Mortgage Time

Julie C. Nichols General

ECB Holds Steady
Thursday’s European Central Bank (ECB) meeting was viewed as negative for U.S. mortgage rates. The economic data released this week had little impact. As a result, mortgage rates ended the week a little higher.
Some investors were disappointed by Thursday’s decision by the ECB to make no change in monetary policy. To help ease the impact of the June 23 Brexit vote, some wanted to see the ECB provide additional stimulus. Looser monetary policy from global central banks with bond purchase programs has been viewed as positive for mortgage rates in recent years. The reaction on Thursday morning to the lack of additional stimulus was an increase in mortgage rates. Comments from ECB officials left the door open for looser policy at the next meeting in September, however, and the impact of this meeting was small.

June was another good month for the housing market. Sales of existing homes rose in June for the fourth month in a row to an annualized rate of 5.6 million units, which was the best level since February 2007. This was achieved despite a very low supply of homes available for sale. There was just a 4.6-month supply in June. A healthy balance between buyers and sellers is considered to be a little over a 6.0-month supply.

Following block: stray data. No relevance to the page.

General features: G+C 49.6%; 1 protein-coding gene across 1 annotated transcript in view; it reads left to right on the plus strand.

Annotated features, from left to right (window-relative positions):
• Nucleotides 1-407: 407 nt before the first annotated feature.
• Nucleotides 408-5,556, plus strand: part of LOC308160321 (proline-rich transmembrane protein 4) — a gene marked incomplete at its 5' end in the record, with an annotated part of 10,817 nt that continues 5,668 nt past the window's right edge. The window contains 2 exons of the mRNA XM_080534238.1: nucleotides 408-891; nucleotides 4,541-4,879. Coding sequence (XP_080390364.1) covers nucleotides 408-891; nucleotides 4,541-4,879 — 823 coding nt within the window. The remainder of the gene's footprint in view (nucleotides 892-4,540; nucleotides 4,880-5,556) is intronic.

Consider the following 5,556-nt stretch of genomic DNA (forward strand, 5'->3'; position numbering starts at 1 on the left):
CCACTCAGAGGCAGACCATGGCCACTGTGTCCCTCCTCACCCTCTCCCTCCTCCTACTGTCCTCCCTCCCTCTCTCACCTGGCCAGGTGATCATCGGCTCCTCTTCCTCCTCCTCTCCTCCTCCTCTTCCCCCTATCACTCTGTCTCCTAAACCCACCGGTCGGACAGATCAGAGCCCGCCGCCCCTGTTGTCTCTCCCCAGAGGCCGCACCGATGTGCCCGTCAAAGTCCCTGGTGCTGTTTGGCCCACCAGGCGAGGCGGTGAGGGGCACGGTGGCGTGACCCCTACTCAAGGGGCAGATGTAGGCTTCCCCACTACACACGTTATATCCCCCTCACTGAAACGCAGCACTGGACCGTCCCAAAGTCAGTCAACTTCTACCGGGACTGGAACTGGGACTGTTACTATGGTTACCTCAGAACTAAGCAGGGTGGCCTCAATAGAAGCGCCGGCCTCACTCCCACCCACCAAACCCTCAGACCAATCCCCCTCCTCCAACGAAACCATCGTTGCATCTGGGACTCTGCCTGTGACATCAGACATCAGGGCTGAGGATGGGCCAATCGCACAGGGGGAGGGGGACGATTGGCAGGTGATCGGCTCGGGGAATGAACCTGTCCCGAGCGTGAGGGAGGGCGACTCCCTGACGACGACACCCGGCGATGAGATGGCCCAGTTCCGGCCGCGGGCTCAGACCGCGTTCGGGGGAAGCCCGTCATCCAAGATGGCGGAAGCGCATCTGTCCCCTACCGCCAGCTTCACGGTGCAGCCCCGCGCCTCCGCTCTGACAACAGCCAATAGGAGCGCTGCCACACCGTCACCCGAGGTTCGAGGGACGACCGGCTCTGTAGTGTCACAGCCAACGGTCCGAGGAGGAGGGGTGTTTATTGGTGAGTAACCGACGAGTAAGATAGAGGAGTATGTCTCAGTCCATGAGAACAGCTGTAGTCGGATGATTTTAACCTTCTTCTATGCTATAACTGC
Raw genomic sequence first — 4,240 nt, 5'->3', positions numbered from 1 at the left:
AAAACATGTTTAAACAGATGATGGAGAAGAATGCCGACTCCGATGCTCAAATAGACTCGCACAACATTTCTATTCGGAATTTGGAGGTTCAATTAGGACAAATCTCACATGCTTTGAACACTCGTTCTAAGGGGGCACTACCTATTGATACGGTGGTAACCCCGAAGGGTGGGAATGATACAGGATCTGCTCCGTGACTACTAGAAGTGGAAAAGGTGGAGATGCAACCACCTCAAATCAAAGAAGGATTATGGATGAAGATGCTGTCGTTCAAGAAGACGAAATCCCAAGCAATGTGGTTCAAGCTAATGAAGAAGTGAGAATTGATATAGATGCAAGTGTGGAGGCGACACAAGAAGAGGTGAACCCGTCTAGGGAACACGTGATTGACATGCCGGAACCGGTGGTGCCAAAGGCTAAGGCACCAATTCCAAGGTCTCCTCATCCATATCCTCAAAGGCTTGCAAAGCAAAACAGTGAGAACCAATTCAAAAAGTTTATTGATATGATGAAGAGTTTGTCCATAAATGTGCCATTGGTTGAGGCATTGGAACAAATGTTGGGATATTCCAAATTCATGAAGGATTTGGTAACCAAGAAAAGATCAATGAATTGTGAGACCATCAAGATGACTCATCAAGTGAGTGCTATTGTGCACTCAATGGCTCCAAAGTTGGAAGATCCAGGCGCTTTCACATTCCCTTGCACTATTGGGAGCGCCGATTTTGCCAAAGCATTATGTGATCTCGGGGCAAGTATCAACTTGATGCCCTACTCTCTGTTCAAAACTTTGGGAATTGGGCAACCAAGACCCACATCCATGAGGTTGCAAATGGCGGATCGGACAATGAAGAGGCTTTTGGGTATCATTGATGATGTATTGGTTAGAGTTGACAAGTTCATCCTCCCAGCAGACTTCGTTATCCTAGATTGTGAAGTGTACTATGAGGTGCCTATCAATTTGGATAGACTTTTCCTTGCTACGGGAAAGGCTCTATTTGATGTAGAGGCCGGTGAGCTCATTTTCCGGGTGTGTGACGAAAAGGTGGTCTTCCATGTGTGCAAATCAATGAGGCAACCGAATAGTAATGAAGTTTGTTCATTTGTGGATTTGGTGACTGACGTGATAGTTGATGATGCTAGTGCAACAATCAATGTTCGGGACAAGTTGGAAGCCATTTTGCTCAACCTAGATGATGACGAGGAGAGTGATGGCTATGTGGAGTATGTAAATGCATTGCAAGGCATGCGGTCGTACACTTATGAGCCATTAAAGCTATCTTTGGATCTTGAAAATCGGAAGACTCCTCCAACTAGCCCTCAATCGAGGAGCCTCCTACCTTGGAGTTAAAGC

Home builders are certainly aware of the lack of supply as they have ramped up construction. The Commerce Department reported that there were more houses under construction at the end of June than at any time in the last eight years.
Looking ahead, the next U.S. Fed meeting will take place on July 27. No change in rates is expected, but the statement from the Fed could have a significant impact on mortgage rates. Before the Fed meeting, the new home sales data will come out on Tuesday. The pending homes sales data and the report on durable orders will be released on Wednesday. The first reading for second quarter Gross Domestic Product (GDP), the broadest measure of economic growth, will come out on Friday.

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